Vulnerability & the dangers of predators

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There are countless times in my own personal life, where my own vulnerability got me into trouble.

At times where all I wanted was genuine comfort & love, I met people who took advantage of my vulnerable state of mind. Those people in particular had narcissistic traits and I only realised this of course when it was a little too late!

If you are in the middle of grieving, or fresh out of a bad relationship, be sure to tread carefully.

If you grew up in a dysfunctional home and now live with Complex PTSD, then you will always be vulnerable to the wrong person. Unless you have had a chance to work through your childhood trauma and come out of therapy healthier, choosing the wrong people to associate with, will be familiar but dangerous.

The trauma bond is what makes survivors of abuse more susceptible to predators in sheep’s clothing. Especially when it comes to romantic interests or intimate encounters.

A lot of survivors of abuse will settle for sex when in reality they really want love and a sense of acceptance.

Narcissists are experts at hiding their true colours at the beginning. They are also attracted to empaths & sensitive people like magnets.

If you have had an experience like this that has affected you, then please feel free to share it in the comments below.

Feel free to re-blog this post, if you think it will help others.

Thank you

Love Athina ♥

© All blog posts and images are owned by me and Courage Coaching. Please don’t use without consent and only re-blog if you would like to use the information on here.

Guilt & people pleasing

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Second-guessing myself always lingers in the background, when I don’t allow myself to PEOPLE PLEASE..

Feeling guilty for not people-pleasing is something that I just have to make friends with, although sometimes it just feels harder than others.

Being authentic & true to myself is so much more important but breaking old habits is tough, especially when I am not always aware. Sometimes I just seem to realise too late and end up having to deal with whatever it is I said yes to.

Whenever I have lingering guilt after saying ”I am not comfortable with that” or just simply saying ”No”, I try and ask myself why I am feeling this way. It always boils down to not feeling good enough, not being liked & feeling like ‘I am bad’ rather than the healthier ‘I have done something bad’.

I know now, that I was moulded into a people-pleaser by my parents, when I was a young child . Narcissistic parents are very good at using their children as sources of supply, whether that is for adoration, love, doing chores for them, being their emotional crunch or getting them to do all sorts of uncomfortable or age inappropriate things.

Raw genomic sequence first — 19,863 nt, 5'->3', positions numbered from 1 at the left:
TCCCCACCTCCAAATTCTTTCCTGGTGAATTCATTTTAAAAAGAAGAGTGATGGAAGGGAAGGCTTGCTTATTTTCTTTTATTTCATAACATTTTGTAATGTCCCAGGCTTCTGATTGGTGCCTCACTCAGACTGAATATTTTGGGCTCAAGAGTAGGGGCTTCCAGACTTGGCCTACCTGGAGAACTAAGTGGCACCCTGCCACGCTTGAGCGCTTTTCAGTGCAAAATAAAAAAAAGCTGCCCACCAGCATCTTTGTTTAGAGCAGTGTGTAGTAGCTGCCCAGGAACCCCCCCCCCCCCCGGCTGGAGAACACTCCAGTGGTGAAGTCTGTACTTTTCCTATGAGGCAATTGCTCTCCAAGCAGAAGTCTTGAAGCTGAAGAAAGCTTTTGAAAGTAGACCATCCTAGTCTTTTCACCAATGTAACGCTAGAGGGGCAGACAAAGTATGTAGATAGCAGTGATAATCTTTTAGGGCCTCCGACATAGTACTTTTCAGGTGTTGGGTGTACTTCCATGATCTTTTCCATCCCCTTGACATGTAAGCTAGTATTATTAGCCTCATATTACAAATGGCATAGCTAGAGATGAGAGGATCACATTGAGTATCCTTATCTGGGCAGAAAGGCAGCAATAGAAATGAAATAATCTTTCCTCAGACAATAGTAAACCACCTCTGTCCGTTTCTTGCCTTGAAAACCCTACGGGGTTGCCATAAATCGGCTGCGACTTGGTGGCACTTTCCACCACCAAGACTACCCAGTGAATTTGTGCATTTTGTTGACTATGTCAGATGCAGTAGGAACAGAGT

I am fully aware that even now, in my thirties, it is a lot easier and less scarier for me to make excuses about why I don’t want to do something rather than to simply say ‘I don’t want to do it’…

As a child, if I simply said NO, I would usually get into trouble and my parents would withdraw their love and attention towards me, until I complied..I learned the hard way that standing up for myself would almost always lead to punishment..

Now as an adult, I still feel crushed whenever I sense that someone isn’t happy with my response. The guilt can sometimes linger for days and this is a really crappy frame of mind to be in, as it isn’t productive or useful. However, part of being able to stop people pleasing, is to accept that you just have to sit with your feelings of guilt, as in the end you are doing what is best for you and not others.

What is your experience with feelings of guilt when choosing not to people-please?

Love Athina ♥♥

© All blog posts and images are owned by me and Courage Coaching. Please don’t use without consent and only re-blog if you would like to use the information on here.

Take control of your own healing

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Every healing journey is unique to each person. No journey should be judged, minimised or discounted.

Whether it is childhood abuse, emotional, sexual or physical abuse, domestic abuse, grief, a single trauma or multiple traumas, nobody has the right to criticize someone else’s journey.

If you have compassion and maybe share what helped you, it doesn’t necessarily mean it will help others in the same way. Having compassion and empathy is so crucial. Listening, without trying to fix is also important.

After you reach a certain point in your healing, you will notice that things get easier. The intensity of certain emotions lessen and your sense of self-protection and boundaries are solid. If you suffer from a mental illness, it doesn’t necessarily mean it will go away. You eventually just learn to accept that it is a part of you and that you can handle it in a self-compassionate way.

What is your experience with healing?

Do you believe you will reach a point in your recovery where things eventually feel better?

Are you persistent in practicing self-care and healing with appropriate professional support?

Don’t forget that healing is a very up and down process. It isn’t always straightforward. Sometimes just as you are starting to feel better, something else comes along which needs processing. It might feel that you are back to square one again but this really isn’t the case.

Changes happen in very small ways sometimes and it depends on whether you have regular support.

Always be kind to yourself and others going through a process of healing ♥

Love Athina ♥

© All blog posts and images are owned by me and Courage Coaching. Please don’t use without consent and only re-blog if you would like to use the information on here.